I am not intending to pick on you, mcbear, but I don't find the responses too convincing. I am also not advocating that all guns should be taken away from their present lawful and security minded owners.
Don't worry, for the most part, I find this very fair and square. I am not trying to change minds, my only real objective would be to point out where there are misconceptions. I have no skin in the game. I am not an FFL, I don't teach any longer and I have not shot competitively in a few years. I don't anticipate a armed insurrection and the largest assault rifle I have is a Ruger 22. Last purchase I made was a Winchester Model 94 Lever Action that I bought last year when I found they were moving production from Conn. to China.
First the use of guns is increasing along with their availability and the growth in the population. Not everyone using guns today, apparently, is getting enough marksmanship training because they often use them to commit violent crime, but don't always kill their victims. Even Cho, shooting students and teachers like fish in a bucket managed to let some he hit, even more than once, live. And, I don't want to belittle the efforts made by those who run these summer camps for kids. I just don't see how that is making headway to solve the socio-economic problems, or the attitude that guns can be used to make a quick change in your socio-economic situation.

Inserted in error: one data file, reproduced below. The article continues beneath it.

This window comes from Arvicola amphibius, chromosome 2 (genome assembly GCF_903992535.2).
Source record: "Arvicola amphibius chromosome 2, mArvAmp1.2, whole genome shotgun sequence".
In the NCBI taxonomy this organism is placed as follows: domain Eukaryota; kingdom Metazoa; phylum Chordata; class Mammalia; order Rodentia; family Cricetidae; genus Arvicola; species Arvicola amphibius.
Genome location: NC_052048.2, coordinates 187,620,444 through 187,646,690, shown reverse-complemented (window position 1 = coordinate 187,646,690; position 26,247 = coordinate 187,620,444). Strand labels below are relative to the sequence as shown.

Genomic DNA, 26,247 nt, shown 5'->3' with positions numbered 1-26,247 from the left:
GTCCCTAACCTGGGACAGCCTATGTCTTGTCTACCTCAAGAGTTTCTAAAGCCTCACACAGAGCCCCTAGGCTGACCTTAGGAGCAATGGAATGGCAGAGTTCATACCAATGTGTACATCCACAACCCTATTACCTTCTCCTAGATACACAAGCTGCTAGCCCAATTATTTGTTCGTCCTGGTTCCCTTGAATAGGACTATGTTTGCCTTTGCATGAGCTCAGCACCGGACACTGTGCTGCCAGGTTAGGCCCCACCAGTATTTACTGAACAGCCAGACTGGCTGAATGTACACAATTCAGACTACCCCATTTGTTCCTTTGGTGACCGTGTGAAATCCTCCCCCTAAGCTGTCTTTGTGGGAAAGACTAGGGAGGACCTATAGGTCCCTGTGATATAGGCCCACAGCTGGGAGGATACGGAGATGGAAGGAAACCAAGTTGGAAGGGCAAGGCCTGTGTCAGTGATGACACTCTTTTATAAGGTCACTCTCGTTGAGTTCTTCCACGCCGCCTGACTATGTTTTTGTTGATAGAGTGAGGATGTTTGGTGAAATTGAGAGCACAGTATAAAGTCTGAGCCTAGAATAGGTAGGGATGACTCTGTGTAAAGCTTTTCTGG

Nothing is going to be quick.
Twenty years ago there were no gun incidents reported in my neck of the woods. Zero all year. Now we have up to several a month at times. Relatively few are fatalities. Many if not all involve kids in gangs or wanna be gangs, drugs or other pointless bullshit. Guns are involved in more crimes and assaults because they are more available to people who cannot possibly qualify for legal ownership.
Kids in gangs and getting stolen guns from peers, that can be addressed with the laws on the books. Society really doesn't want to address 13-15 YO kids in gangs but that is where it has to start.
I fail to recall the NRA campaigning for any weapon being transferred from the "you can have it" list to the "you can't have it" list. Granted, I am not the most ardent follower of the NRA. I may spend some time to look up their historical position on the cop killer bullets. I would bet a beer they were not the ones initiating even that legislation. I would bet a second beer they took their time lining up behind it as well.
It is not the Mission of the NRA to help write legislation for the Gun Control lobby. I don't follow the NRA myself other than I have a couple of friends who are members but I do know that they were hard on the cop killer bullets issue as MANY NRA members are members of Law Enforcement.
As for the truckloads of bad stuff being stolen, that was not a statistic or other numerical assertion by me. It was postulated that gun and ammo theft, by others, was this "shit happens" kind of situation that can't be addressed, and that is how all these illegal weapons and ammo get into the hands of gangs and the like. I don't buy the idea that there is any problem that can't be identified and addressed, and thoroughly.